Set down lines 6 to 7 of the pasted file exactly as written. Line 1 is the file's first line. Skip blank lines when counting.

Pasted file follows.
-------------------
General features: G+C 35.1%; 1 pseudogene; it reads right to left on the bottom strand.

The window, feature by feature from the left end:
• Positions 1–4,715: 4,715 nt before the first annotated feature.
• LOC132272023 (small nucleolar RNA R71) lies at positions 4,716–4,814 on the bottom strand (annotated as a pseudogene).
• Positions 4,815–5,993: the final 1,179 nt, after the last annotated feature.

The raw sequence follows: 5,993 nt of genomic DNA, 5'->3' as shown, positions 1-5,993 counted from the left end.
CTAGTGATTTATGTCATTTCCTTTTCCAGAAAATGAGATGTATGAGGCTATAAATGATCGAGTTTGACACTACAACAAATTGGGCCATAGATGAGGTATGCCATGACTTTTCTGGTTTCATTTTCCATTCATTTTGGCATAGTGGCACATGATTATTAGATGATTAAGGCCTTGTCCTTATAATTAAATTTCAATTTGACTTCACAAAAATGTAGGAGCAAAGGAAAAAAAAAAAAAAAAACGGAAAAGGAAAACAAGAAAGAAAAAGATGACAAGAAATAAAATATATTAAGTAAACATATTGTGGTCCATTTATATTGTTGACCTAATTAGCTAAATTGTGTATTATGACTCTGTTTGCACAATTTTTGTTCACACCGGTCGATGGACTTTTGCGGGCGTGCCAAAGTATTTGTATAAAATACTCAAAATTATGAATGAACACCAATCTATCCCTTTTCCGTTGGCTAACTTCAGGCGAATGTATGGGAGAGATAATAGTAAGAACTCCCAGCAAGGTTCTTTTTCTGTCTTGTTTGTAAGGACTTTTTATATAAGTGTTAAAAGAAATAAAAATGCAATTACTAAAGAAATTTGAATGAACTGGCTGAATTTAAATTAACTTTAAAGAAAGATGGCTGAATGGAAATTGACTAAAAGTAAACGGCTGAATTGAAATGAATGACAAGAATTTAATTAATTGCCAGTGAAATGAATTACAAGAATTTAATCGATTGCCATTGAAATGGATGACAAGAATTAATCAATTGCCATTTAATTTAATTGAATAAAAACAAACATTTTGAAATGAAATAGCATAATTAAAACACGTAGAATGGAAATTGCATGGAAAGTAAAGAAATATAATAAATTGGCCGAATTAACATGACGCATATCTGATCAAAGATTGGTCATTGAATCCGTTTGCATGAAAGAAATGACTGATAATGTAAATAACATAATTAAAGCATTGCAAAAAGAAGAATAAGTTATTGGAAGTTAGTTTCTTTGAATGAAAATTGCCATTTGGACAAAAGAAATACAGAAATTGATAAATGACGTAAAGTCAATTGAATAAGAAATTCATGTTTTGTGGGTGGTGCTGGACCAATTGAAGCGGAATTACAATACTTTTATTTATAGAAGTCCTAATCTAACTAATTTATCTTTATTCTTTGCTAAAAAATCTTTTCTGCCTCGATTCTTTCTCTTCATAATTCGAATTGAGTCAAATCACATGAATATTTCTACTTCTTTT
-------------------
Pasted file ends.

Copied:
The raw sequence follows: 5,993 nt of genomic DNA, 5'->3' as shown, positions 1-5,993 counted from the left end.
CTAGTGATTTATGTCATTTCCTTTTCCAGAAAATGAGATGTATGAGGCTATAAATGATCGAGTTTGACACTACAACAAATTGGGCCATAGATGAGGTATGCCATGACTTTTCTGGTTTCATTTTCCATTCATTTTGGCATAGTGGCACATGATTATTAGATGATTAAGGCCTTGTCCTTATAATTAAATTTCAATTTGACTTCACAAAAATGTAGGAGCAAAGGAAAAAAAAAAAAAAAAACGGAAAAGGAAAACAAGAAAGAAAAAGATGACAAGAAATAAAATATATTAAGTAAACATATTGTGGTCCATTTATATTGTTGACCTAATTAGCTAAATTGTGTATTATGACTCTGTTTGCACAATTTTTGTTCACACCGGTCGATGGACTTTTGCGGGCGTGCCAAAGTATTTGTATAAAATACTCAAAATTATGAATGAACACCAATCTATCCCTTTTCCGTTGGCTAACTTCAGGCGAATGTATGGGAGAGATAATAGTAAGAACTCCCAGCAAGGTTCTTTTTCTGTCTTGTTTGTAAGGACTTTTTATATAAGTGTTAAAAGAAATAAAAATGCAATTACTAAAGAAATTTGAATGAACTGGCTGAATTTAAATTAACTTTAAAGAAAGATGGCTGAATGGAAATTGACTAAAAGTAAACGGCTGAATTGAAATGAATGACAAGAATTTAATTAATTGCCAGTGAAATGAATTACAAGAATTTAATCGATTGCCATTGAAATGGATGACAAGAATTAATCAATTGCCATTTAATTTAATTGAATAAAAACAAACATTTTGAAATGAAATAGCATAATTAAAACACGTAGAATGGAAATTGCATGGAAAGTAAAGAAATATAATAAATTGGCCGAATTAACATGACGCATATCTGATCAAAGATTGGTCATTGAATCCGTTTGCATGAAAGAAATGACTGATAATGTAAATAACATAATTAAAGCATTGCAAAAAGAAGAATAAGTTATTGGAAGTTAGTTTCTTTGAATGAAAATTGCCATTTGGACAAAAGAAATACAGAAATTGATAAATGACGTAAAGTCAATTGAATAAGAAATTCATGTTTTGTGGGTGGTGCTGGACCAATTGAAGCGGAATTACAATACTTTTATTTATAGAAGTCCTAATCTAACTAATTTATCTTTATTCTTTGCTAAAAAATCTTTTCTGCCTCGATTCTTTCTCTTCATAATTCGAATTGAGTCAAATCACATGAATATTTCTACTTCTTTT